Weekend project: DIY stove-top smoker

Weekend project: DIY stove-top smoker
Average Betty and Times Test Kitchen director Noelle Carter go whole hog in advance of The Taste, the Los Angeles Times' Labor Day Weekend food and wine festival being held at Paramount Pictures Studios.

Sometimes nothing beats smoking a nice cut of meat outdoors on a lazy, hot day -- that is, as long as the weather cooperates. But the great outdoors can get a little testy, especially during these winter months. Even in Southern California.

Next time you're hankering for a smoked rack of ribs, consider smoking in the great indoors, right on your stove top. Stove-top smoking is certainly not a new concept: Scatter some wood chips in a roasting pan, put the meat on a rack to sit above it. Loosely cover the pan with foil, and heat. Watch for the chips to start smoking and cover tight, then smoke to desired doneness. Voila.

There's nothing complicated about stove-top smoking, and I'd even argue that it's probably easier to master than smoking outdoors. You don't have to mess with charcoal or vents, deal with chambers or manage chips or pellets for hours on end.

You can purchase a stove-top smoker, or construct one from odds and ends in your kitchen. You can even convert a wok into a smoker to make your own tea-smoked birds.

We had a lot of fun when I demonstrated the technique to Average Betty, a.k.a. Los Angeles food vlogger Sara O'Donnell, when she stopped by the L.A. Times Test Kitchen. Check out the video for a quick demo, and you can find the recipe below.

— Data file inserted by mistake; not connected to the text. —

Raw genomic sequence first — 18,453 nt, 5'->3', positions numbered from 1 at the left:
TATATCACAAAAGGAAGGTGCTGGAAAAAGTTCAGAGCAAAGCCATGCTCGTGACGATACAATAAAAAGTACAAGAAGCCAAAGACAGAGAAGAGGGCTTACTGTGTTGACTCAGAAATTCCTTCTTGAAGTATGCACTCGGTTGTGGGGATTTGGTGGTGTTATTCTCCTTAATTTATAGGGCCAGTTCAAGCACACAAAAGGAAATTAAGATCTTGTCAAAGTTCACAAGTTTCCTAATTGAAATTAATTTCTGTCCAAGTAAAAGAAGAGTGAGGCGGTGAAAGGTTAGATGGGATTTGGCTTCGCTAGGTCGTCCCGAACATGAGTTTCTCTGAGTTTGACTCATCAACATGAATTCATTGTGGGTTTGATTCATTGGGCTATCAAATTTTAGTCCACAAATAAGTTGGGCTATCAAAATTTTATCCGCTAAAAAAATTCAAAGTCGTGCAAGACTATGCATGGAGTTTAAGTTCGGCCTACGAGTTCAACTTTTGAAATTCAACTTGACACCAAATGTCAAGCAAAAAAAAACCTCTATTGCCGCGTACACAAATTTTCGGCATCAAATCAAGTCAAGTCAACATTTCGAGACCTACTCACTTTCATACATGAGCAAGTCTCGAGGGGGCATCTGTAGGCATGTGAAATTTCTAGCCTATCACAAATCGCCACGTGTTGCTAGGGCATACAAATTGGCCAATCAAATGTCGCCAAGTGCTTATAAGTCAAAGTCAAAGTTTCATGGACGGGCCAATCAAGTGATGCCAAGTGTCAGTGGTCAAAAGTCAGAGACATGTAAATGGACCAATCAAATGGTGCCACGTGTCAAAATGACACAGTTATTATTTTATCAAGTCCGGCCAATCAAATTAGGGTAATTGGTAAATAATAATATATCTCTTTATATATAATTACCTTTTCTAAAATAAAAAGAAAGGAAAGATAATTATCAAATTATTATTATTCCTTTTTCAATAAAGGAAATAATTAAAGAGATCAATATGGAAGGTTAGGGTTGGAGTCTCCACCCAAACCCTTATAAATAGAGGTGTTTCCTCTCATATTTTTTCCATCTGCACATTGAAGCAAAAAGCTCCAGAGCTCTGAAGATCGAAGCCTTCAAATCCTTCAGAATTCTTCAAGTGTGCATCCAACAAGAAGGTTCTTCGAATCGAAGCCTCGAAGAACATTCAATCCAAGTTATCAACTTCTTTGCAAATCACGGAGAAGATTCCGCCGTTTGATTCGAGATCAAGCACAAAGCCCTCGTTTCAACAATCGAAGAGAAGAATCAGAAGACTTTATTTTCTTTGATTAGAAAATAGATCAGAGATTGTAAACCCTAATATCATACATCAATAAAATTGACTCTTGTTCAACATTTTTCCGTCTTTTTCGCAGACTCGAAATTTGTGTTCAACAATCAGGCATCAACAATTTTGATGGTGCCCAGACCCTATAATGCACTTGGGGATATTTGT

If you're new to smoking foods, and/or have never tried to smoke foods on your stove top, it can be surprisingly easy. Check out this article for more information. I also include recipes:

Maple-bourbon hot smoked pork belly

Alder-smoked scallops with fennel salad

Tea-smoked game hens

Hickory-smoked baby back ribs

Cooking is fun – at least it should be! No matter how long you’ve been in the kitchen, there is always something new to learn, whether it’s a simple twist on an old technique, or a handy tip to save time and energy. In this series of short videos, I demonstrate a variety of kitchen tips, including how to hold a chef’s knife for maximum control and using a spoon to peel fresh ginger. If you have any gadgets, kitchen tips or questions you'd like me to explore, leave a comment below or shoot me an email at


Total time: 2 hours, 20 minutes plus overnight marinating time | Serves 4

Note: This recipe calls for a commercial stove-top smoker; a heavy-duty roasting pan with a rack and lid can be substituted. This recipe uses small hardwood hickory chips; the chips are available at select cooking stores and are widely available online.

    1 tablespoon kosher salt

    1 tablespoon celery salt

    1 tablespoon black pepper

    1 tablespoon onion powder

    1 tablespoon dried oregano

    1 tablespoon New Mexico chile powder

    1 tablespoon cumin

    2 tablespoons garlic powder

    2 tablespoons sweet paprika

    1/4 cup brown sugar